DAC Day Blues

Office Caravan

I ‘work’ at the District AIDS Coordinator’s office two days a week, that’s 104 days a year, 208 days throughout the course of my two year service and a grand total of 48 more left before COS (close of service)…but who’s counting? On DAC days it’s paramount that I arrive at exactly 7:30 in the morning, as the mountains of work don’t like to wait. After tracking down the key to our trailer, I sit and drink my coffee while listening to a podcast, usually Wait Wait Don’t Tell Me or Real Time with Bill Maher. Our three other employees trickle in and greet me with the usual, “Dumela mma, le kae?” I dutifully respond, “Dumela mma, re teng, le kae?” And that’s where the stimulating dialogue ends. Lest you sit in judgment and scold me for not interacting more, I’ve tried, it goes nowhere.

The next few hours pass with people coming and going to meetings that I’m either not invited to or would rather stick a rusty fork in my eye before attending. I’ve learned to be at peace with not being in the loop with regular office goings-on; if they need me, they ask. When there is something for me to do it’s usually computer or writing related. In those instances I troubleshoot a computer glitch or tighten up the English in a speech. I’m lucky that my supervisor is very generous with accolades. I can spend half an hour editing a report or fixing the printer and she acts like I fed starving children or found a cure for cancer. So, that’s the silver lining. I might not feel like I’m doing much but the office seems to benefit and if they are happy, I’m happy.

When the work runs out (and it always runs out), the spaghetti western card game BANG! is an entertaining pastime. I could write an essay on the rules and best strategies for this game, but will refrain as I realize you are likely not as bored as I am at the moment. In short there are four characters and I try to win the game with each character once a day, it’s a little like hitting for the cycle in baseball…no big deal. The days go by faster when we have internet. On these glorious days I can load rudimentary versions of Facebook and Gmail. I scroll through my newsfeed and read all of the previous day’s headlines only because the internet isn’t strong enough to load full articles. This is usually when the cycle of malaise and anxiety worsens because I learn about the latest idiotic and damaging thing that Trump has said, done or God forbid, legislated. I then gripe to my Peace Corps friends over messenger about said revolting headlines and the conversations usually end something like this, “This really makes me not want to go back to the States.” Other ways I pass the time are by writing grocery lists, planning future trips or writing self indulgent journal entries such as this one.

Now it’s lunchtime! Lunch is exciting. My house is about a 10 minute walk from the DAC office so it’s easy to walk back for a quick bite and a much needed chat with Chris. While choking down leftover lentils, we typically end up playing a verbal game of who has had the worst, weirdest or most boring morning. Hint — no one is a winner in this game. An alternative game that we like to throw in for variety is, “What would you rather be eating?” In this game we daydream of all the foods unavailable to us; again, no one wins. In all seriousness, these lunchtime reprieves are my saving grace and allow me to laugh off the previous morning’s frustrations and take on the rest of the day.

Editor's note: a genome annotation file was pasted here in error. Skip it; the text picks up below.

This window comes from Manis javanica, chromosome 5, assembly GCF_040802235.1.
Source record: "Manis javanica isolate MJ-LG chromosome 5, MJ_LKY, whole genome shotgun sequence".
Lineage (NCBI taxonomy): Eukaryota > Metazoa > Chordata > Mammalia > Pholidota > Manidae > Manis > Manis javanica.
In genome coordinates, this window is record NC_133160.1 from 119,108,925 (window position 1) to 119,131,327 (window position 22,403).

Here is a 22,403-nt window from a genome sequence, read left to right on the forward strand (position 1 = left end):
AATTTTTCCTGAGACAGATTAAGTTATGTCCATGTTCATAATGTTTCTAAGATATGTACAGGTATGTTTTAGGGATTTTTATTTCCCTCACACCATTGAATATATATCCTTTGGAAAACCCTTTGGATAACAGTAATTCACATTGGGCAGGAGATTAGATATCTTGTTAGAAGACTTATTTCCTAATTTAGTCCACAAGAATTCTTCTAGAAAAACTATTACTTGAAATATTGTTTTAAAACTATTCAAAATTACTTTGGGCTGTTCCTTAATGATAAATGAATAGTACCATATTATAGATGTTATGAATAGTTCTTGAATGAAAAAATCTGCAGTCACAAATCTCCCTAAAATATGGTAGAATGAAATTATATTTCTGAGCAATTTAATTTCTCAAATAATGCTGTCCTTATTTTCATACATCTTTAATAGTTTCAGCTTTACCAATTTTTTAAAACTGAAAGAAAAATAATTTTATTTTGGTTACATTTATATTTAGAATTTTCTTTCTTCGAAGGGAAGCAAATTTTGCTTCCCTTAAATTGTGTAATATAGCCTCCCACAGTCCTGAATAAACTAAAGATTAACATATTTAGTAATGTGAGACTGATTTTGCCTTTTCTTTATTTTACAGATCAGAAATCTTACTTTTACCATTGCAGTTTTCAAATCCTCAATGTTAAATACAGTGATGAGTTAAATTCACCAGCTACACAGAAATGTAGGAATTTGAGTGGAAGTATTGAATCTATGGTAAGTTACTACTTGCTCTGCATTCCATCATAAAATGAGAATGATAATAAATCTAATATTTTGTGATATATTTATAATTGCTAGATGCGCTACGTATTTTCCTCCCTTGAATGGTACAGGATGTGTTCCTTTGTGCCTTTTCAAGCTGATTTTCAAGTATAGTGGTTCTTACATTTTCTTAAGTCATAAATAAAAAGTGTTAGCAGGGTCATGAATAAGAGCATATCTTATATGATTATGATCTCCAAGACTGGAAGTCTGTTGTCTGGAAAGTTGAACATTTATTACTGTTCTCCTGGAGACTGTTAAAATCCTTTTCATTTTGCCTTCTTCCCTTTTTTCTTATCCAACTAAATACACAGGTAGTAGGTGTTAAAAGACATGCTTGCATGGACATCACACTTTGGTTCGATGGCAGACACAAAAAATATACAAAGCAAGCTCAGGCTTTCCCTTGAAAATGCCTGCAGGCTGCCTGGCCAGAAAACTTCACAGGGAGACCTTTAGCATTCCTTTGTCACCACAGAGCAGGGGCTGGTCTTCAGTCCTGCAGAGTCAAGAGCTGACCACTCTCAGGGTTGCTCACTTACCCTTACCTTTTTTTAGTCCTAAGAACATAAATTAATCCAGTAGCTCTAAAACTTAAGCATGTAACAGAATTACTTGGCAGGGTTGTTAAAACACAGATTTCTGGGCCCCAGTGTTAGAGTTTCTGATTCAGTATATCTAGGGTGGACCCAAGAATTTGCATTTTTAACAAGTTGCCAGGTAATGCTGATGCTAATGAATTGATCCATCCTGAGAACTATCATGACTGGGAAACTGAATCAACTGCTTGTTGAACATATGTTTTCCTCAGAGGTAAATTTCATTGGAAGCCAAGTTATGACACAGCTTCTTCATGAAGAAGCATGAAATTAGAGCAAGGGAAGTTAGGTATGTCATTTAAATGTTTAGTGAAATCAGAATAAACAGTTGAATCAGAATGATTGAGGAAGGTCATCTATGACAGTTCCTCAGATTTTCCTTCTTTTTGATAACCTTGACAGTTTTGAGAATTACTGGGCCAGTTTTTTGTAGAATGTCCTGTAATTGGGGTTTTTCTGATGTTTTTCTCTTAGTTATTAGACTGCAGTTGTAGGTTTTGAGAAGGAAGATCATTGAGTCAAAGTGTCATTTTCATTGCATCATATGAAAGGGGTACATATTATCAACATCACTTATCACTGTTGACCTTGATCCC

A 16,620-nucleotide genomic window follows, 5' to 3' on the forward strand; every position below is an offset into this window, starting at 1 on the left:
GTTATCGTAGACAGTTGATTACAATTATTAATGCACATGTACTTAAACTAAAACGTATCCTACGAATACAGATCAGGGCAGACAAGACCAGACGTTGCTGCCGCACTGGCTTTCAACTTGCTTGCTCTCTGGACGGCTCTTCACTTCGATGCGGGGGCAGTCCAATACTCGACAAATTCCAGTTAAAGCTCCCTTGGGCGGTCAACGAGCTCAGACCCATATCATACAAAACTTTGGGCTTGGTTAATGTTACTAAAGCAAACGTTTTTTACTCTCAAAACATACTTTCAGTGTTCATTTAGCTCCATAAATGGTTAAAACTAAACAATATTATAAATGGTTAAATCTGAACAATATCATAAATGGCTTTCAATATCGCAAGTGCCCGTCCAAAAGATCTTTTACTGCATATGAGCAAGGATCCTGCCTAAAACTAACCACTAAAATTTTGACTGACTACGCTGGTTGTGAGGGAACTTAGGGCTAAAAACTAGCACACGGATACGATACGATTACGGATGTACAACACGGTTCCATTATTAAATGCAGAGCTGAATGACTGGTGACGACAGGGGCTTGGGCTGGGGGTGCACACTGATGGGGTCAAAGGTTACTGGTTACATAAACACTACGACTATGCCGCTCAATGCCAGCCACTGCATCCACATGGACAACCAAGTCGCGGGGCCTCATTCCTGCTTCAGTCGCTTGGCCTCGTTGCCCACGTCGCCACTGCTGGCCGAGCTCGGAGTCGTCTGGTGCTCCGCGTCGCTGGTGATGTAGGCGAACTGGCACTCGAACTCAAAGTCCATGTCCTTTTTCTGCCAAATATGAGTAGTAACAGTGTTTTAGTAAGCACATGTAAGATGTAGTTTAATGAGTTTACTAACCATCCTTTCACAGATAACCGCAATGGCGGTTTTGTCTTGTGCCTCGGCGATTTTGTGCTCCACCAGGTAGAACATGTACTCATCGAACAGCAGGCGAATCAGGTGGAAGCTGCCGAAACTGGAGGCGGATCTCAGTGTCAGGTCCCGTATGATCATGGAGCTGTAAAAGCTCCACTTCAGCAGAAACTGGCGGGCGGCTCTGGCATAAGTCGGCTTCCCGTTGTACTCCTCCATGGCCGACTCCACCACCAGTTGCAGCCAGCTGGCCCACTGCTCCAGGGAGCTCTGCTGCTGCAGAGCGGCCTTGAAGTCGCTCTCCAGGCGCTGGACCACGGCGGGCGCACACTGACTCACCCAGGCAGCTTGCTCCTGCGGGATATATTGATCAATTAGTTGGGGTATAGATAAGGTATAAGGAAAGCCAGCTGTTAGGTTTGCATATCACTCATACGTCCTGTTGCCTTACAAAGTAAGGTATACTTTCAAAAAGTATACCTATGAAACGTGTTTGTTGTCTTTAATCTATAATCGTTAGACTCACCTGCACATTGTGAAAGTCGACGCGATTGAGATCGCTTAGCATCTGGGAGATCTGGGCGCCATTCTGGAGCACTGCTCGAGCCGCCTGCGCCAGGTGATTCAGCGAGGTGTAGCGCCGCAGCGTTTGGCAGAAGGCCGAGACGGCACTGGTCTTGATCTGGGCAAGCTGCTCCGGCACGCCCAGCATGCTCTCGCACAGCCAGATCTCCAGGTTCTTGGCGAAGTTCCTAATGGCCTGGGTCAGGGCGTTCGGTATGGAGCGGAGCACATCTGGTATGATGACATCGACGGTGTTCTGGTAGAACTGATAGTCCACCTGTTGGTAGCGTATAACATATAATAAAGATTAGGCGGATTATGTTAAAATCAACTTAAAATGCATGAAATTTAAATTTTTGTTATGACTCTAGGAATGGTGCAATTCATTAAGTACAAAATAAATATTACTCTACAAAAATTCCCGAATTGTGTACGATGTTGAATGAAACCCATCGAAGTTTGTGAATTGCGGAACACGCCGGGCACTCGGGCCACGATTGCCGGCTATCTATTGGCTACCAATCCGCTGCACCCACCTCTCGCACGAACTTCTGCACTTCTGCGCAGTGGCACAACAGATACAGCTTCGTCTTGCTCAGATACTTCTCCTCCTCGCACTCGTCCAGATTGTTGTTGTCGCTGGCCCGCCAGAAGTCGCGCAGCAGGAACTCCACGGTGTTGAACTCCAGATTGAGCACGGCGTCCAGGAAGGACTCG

The afternoons are free of meetings, so I typically ask my supervisor if we should work on that report, speech, letter, etc… The typical response is “Eish Lorato, ke lapile…kamoso.” Translation: “Oh boy Rebecca, I’m tired…tomorrow.” The remainder of the afternoon passes slowly as most people sleep due to the exhaustion from the morning’s taxing duties. Being in the office ALL day is very important to people as it signifies that you are part of the team, so I sit and wait even though nothing is happening. When 4:30 arrives all of the sleeping bodies suddenly jump to life and with great speed and efficiency head for the exits.

Once again back at home, I workout, cook dinner and sit down to a couple of hours of Friends reruns with my love.

I write about my typical day not to complain about my Peace Corps service, but rather to offer up an alternative to the preconceived notion of what Peace Corps is like. Most days are some variation on the above narrative. Most days aren’t fulfilling, most days I question my purpose and most days are frankly, quite dull. But the thing is I keep up the long tedious slog because there are payoff days. They might be rare, but days when you have a meaningful conversation, days when you receive a grant, days when you can dispel a myth about sex or dating are truly inspiring. DAC days are typically the norm but payoff days make the lentils and endless BANG! games worth it, or at least that’s what I keep telling myself.

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